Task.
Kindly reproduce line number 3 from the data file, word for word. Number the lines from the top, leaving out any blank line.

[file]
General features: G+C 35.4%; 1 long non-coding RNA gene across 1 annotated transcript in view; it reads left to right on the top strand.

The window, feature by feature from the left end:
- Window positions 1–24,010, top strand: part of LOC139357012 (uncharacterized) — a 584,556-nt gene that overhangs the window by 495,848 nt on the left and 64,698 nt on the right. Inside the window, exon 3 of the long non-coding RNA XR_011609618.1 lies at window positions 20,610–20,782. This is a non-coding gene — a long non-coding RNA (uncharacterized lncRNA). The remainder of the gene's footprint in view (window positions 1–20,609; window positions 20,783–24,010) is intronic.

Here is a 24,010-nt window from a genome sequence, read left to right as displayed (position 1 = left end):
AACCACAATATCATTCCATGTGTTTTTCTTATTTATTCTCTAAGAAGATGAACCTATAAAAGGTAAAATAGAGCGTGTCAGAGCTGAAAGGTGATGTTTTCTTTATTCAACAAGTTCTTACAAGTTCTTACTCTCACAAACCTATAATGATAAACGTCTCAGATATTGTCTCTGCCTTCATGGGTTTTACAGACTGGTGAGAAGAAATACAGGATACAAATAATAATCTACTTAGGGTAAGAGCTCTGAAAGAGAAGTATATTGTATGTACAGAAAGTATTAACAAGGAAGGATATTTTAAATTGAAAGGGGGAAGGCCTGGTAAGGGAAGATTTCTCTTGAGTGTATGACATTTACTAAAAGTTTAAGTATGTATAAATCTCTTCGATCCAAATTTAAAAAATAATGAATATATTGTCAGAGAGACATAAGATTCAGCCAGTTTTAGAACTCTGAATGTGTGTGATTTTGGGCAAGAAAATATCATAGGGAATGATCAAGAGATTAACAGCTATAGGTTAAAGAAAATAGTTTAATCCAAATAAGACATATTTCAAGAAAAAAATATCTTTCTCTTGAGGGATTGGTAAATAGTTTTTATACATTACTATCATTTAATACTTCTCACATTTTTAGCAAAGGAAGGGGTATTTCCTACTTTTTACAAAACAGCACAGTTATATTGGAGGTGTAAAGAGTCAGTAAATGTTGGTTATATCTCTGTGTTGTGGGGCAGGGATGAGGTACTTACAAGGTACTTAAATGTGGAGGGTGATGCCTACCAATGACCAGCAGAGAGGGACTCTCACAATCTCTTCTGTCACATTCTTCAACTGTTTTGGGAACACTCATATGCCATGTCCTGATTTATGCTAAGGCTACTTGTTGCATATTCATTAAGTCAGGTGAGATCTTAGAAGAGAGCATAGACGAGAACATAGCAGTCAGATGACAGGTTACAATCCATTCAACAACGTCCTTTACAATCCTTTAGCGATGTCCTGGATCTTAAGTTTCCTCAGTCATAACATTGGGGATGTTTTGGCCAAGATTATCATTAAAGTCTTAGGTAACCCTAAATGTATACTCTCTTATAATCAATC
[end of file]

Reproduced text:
- Window positions 1–24,010, top strand: part of LOC139357012 (uncharacterized) — a 584,556-nt gene that overhangs the window by 495,848 nt on the left and 64,698 nt on the right. Inside the window, exon 3 of the long non-coding RNA XR_011609618.1 lies at window positions 20,610–20,782. This is a non-coding gene — a long non-coding RNA (uncharacterized lncRNA). The remainder of the gene's footprint in view (window positions 1–20,609; window positions 20,783–24,010) is intronic.